EPA sets hearing on repeal plan in heart of coal country

Source: Arianna Skibell, E&E News reporter • Posted: Friday, November 3, 2017

U.S. EPA announced plans today for a public hearing in Charleston, W.Va., later this month on the proposed repeal of the Clean Power Plan, President Obama’s signature climate regulation.

“The EPA is headed to the heart of coal country to hear from those most impacted by the CPP and get their comments on the proposed Repeal Rule,” Administrator Scott Pruitt said in a statement. “The agency looks forward to hearing from all interested stakeholders.”

Pruitt formally proposed a repeal of the Clean Power Plan last month after determining that the rule went beyond the agency’s Clean Air Act authority. The rule aimed to cut carbon emissions from the power sector 32 percent from 2005 levels by 2030.

When the Obama administration proposed the rule, EPA took fire from West Virginia politicians for failing to hold a public hearing in the coal state.

Sen. Shelley Moore Capito (R-W.Va.) said then that EPA’s refusal to hold listening sessions on the rule in the coal-mining areas was “exceedingly unimpressive” (Greenwire, March 23, 2015).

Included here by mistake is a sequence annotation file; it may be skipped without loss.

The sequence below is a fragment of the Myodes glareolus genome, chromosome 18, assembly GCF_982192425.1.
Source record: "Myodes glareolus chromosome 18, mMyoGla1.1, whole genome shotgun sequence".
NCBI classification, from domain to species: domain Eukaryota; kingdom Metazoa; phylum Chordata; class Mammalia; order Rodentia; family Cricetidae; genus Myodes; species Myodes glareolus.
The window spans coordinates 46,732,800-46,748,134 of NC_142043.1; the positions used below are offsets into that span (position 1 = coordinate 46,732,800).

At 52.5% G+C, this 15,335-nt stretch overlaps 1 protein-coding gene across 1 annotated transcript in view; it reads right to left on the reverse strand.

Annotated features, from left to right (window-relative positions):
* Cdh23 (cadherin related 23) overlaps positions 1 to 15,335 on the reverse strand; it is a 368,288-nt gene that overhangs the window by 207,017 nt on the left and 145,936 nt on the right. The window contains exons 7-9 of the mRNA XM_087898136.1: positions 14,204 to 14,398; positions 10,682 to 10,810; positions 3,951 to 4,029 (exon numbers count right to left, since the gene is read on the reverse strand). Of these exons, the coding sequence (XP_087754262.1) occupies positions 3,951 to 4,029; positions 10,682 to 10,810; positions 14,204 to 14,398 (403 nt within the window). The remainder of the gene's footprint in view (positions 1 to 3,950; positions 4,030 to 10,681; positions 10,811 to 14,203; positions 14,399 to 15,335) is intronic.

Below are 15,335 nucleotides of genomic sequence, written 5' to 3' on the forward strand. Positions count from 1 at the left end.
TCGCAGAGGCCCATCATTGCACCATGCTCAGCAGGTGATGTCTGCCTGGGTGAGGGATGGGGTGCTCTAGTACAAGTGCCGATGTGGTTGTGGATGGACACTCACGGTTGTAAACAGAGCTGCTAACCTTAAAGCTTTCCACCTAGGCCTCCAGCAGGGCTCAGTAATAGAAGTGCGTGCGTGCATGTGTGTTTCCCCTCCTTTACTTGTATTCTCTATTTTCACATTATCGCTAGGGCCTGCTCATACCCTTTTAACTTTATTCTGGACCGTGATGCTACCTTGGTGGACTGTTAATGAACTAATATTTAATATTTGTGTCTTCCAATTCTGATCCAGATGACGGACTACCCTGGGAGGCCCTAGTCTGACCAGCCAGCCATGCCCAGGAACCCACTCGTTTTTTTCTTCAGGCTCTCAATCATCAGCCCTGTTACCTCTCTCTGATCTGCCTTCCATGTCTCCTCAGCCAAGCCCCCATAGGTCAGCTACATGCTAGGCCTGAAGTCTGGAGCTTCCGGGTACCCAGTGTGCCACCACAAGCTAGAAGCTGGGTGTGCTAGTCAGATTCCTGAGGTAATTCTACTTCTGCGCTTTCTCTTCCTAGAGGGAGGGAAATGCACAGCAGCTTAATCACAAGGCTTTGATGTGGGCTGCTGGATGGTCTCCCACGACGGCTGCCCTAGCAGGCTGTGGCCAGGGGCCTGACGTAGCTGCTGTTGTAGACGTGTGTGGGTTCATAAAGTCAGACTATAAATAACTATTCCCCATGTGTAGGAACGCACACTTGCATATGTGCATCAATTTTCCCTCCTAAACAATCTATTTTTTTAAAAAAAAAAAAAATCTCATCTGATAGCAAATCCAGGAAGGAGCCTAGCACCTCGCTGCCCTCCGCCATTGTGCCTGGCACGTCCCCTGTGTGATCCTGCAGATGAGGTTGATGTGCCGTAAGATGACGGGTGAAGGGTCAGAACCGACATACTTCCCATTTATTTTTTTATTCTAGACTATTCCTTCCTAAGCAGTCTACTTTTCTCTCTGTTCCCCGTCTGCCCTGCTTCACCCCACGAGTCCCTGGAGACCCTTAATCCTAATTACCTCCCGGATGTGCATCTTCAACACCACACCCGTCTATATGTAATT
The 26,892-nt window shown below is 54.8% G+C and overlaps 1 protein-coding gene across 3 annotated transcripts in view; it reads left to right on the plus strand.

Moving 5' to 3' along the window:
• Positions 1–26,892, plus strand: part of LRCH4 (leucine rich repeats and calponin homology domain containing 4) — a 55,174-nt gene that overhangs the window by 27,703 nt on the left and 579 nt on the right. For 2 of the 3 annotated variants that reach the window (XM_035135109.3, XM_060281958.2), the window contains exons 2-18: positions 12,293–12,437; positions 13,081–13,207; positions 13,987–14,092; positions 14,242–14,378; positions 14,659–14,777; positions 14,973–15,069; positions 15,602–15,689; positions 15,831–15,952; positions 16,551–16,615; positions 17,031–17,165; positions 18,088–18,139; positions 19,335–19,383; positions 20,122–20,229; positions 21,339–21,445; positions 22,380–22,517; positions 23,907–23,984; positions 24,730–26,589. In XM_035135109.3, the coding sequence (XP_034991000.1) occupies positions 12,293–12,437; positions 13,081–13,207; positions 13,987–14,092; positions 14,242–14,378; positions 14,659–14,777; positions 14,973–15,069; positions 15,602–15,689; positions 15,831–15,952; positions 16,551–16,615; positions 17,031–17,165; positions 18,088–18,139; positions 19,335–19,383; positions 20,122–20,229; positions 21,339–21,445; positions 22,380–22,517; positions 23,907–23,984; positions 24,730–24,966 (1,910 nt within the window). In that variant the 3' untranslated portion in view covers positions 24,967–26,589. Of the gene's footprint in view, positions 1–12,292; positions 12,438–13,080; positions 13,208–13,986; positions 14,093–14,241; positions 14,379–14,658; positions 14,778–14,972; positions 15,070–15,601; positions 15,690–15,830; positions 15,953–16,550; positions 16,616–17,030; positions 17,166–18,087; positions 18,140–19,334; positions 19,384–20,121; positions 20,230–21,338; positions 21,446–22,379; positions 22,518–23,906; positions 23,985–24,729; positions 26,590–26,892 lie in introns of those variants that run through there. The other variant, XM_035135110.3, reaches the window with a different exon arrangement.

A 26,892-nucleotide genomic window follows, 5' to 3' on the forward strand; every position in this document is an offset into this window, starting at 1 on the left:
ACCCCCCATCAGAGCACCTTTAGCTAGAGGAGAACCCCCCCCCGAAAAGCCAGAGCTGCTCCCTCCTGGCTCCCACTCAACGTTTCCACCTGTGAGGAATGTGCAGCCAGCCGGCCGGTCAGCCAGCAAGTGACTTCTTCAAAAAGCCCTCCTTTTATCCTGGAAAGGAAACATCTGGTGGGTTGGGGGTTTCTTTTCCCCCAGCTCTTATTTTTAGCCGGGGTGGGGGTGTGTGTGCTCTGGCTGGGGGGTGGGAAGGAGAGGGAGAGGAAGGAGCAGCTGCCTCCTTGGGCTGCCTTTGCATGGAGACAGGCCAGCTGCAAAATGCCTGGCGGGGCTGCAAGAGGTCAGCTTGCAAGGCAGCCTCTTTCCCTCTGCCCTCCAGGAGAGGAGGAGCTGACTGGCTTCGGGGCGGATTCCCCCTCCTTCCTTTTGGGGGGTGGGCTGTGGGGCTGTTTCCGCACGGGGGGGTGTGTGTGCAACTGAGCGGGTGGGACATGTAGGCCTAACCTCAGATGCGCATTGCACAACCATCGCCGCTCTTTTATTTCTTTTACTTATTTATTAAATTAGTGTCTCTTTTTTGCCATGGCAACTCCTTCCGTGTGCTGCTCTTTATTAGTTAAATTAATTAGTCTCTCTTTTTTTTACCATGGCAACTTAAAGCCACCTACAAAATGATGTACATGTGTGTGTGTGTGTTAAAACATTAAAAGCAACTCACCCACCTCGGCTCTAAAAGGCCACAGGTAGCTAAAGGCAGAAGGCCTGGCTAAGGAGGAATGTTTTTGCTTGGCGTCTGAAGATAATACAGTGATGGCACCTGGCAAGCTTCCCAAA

Repeal of the climate rule has been a top priority for the Trump administration. The president issued an executive order in March requiring federal agencies to review regulations that could hamper local energy producers, namely fossil fuels.

The Clean Power Plan was stayed by the Supreme Court last year and has never officially taken effect. Pruitt’s proposal would repeal the regulation entirely, and EPA has not committed to replace it with any narrower standards, although the agency could choose to replace the rule with one focused entirely on power plant efficiency.

The court tasked with reviewing challenges to the regulation has so far declined to comment on legal questions associated with the proposed repeal.

Supporters of the Clean Power Plan are gearing up to fight and preparing arguments as to why improving efficiency alone won’t hold up under federal environmental law (Climatewire, Oct. 25).

The public hearing is set for Nov. 28 and 29 at the West Virginia Capitol Complex in Charleston.